The users of a million square metres of office space have had their energy use measured and rated.
However, an estimated 90 percent of office workers are still in the dark about how they could reduce their power bills
and carbon emissions.
Since it launched in New Zealand seven years ago, NABERSNZ has measured and rated how energy is used in 72 buildings and
14 office tenancies with a combined office floorspace of an entire square kilometre.
NABERSNZ is run by the New Zealand Green Building Council on behalf of the Government’s Energy Efficiency and
Conservation Authority (EECA) and gives entire office buildings or individual tenancies an annual rating from 0 to 6
stars based on how well they use energy.
“To have now rated a million square metres of office space is a great milestone. These property owners, facilities
managers, and tenants are paving the way for a new way of thinking,” NZGBC chief executive Andrew Eagles says.
“They’re actively benchmarking their energy use and considering what opportunities exist to reduce their emissions.”
“While we’re fortunate in New Zealand to have a great supply of renewable electricity, we still have large buildings
relying on fossil fuels, and occupants wasting energy with inefficient fixtures, systems and ways of operating.”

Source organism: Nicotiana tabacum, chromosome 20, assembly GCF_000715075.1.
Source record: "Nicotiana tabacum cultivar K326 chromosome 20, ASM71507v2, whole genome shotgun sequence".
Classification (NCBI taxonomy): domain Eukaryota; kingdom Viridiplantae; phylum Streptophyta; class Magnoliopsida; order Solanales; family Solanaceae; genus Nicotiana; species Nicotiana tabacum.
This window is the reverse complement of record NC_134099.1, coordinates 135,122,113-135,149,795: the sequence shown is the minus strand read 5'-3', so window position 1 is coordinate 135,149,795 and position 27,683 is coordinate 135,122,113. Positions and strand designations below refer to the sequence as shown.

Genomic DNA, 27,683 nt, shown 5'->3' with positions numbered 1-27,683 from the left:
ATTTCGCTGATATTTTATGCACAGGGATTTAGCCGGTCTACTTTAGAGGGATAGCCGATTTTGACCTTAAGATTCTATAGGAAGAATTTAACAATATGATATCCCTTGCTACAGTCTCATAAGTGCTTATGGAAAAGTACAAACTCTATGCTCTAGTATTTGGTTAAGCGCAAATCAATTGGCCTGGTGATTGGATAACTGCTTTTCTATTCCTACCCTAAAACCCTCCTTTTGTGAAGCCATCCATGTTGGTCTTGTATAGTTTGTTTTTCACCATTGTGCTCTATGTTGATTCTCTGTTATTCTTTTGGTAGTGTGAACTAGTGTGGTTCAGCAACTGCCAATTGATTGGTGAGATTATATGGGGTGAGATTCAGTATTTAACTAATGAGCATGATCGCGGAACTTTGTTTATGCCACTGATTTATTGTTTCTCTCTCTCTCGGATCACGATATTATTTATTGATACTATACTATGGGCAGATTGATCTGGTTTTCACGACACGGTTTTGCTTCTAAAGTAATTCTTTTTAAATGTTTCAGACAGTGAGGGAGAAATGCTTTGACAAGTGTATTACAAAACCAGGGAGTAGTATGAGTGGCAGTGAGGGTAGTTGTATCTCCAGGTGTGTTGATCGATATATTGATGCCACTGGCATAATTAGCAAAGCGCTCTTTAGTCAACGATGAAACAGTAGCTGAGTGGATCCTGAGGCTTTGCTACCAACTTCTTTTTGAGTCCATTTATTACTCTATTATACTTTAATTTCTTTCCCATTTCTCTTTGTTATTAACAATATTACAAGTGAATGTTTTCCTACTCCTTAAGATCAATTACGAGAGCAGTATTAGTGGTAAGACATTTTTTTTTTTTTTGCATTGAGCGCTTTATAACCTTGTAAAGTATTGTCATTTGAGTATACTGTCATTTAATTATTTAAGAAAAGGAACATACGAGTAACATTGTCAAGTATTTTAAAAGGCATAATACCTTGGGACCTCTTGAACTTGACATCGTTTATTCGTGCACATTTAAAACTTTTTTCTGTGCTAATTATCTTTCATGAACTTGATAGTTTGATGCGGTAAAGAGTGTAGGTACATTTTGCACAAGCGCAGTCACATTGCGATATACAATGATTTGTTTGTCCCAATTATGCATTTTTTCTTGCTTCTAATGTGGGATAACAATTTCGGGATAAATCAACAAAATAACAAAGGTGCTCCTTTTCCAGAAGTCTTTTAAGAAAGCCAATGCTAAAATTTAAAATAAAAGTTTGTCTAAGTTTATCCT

NABERSNZ was adapted from the Australian NABERS tool. Almost 80% of Australia’s office space is rated, saving $1 billion
AUD in energy bills and 7 million tonnes of CO2 emissions since it launched two decades ago.
“These are huge benefits New Zealanders and the environment are missing out on. There’s an estimated 10 million square
metres of office space in New Zealand, so we’re only 10% of the way there.”
That figure could quickly double if the country’s largest tenant, the Government, stepped up to rate its 1.2 million
square metres of office space.
“Last year Minister David Parker stood up in the house and said the Government had committed to NABERSNZ on all its new
builds and was looking at existing leases. MBIE has also signalled they’re working on it, and that Government would
target four star ratings. However, we’re still yet to see a ramping up in Government activity.”
Earlier this year the NZGBC estimated the ratings of the main office building of every local council in the country.
Labelled the ‘Rising oceans’ 11’
, the list revealed many were lagging behind and, despite making climate change commitments, some were failing to
address their own impact.
“Without actually considering how we’re using power we as a country will never tackle energy waste and the enormous toll
our electricity demand puts on our infrastructure and the environment.”